MB: I came to Grady in the September 1956 class. At that time, Grady was a segregated hospital and a segregated school of nursing. We shared a common instructor and a common classroom at different times. In 1958 they built the new Grady. It still was somewhat segregated. I had a rotation through the operating room and was in the recovery room and this white patient woke up and she looked and she saw a black nurse and she said, ”Well I’ll be! If it ain’t a little darky.”
And then one day this white man woke up and he was in traction and he looked around and all three of his roommates were black. Well, somewhere along the way he had kept his pocket knife, and he managed to cut all the ropes of traction on him. He crawled out of the bed and crawled up to the desk and told them he wasn’t staying in the room with them niggers. So even though they might have been sick they didn’t hesitate to call you out of your night. Then one day I got good and disgusted and I says ” I’m quitting! I don’t want to be no nurse no more.” Every weekend I’d pack my clothes and say,”I’m going home.”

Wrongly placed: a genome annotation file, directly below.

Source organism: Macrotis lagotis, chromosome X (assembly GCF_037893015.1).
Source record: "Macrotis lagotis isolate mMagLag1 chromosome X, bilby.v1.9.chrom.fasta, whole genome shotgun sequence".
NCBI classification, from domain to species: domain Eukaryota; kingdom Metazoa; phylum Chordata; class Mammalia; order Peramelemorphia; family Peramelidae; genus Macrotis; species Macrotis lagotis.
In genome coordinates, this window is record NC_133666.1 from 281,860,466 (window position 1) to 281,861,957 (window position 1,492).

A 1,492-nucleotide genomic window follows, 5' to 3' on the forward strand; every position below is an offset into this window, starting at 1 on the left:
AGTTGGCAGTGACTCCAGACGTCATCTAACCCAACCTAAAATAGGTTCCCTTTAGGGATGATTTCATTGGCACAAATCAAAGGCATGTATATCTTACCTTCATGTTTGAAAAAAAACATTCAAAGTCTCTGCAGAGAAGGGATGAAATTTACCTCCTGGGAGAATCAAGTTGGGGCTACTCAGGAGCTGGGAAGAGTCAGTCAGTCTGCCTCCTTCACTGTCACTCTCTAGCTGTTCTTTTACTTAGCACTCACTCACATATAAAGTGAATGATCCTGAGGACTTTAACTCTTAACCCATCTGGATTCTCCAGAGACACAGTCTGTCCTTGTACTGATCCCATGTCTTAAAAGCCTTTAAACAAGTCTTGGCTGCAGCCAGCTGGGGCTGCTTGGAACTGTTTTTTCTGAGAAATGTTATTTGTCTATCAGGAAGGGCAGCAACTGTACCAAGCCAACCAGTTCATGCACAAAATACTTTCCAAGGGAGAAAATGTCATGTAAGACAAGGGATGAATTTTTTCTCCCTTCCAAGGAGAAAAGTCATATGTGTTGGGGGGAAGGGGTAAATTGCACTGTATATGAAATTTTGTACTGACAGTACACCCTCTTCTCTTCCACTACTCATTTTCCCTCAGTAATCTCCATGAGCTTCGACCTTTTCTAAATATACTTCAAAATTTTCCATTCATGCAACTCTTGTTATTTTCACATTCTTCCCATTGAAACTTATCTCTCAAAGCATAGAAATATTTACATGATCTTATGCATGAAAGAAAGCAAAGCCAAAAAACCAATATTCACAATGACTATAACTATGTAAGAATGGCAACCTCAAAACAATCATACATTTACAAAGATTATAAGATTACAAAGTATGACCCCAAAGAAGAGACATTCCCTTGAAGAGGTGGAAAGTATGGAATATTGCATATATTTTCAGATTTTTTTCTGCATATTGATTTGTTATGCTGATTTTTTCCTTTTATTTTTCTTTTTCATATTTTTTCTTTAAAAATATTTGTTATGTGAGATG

And I had a classmate who was older so she would unpack them. Fast as I packed my clothes on Friday, Leila unpacked them. And this went on for quite some time. So finally I stopped packing them and I decided I’m gonna stay.
Grandma Crescenciana was no stranger to sacrificing for family. Her grandchildren called her Lola. They grew up hearing stories about her life in the Philippines and how hard she worked to survive. Four years after Lola passed, her grandson Kenneth came to StoryCorps to tell his mother Olivia about the greatest lesson Lola ever taught him.
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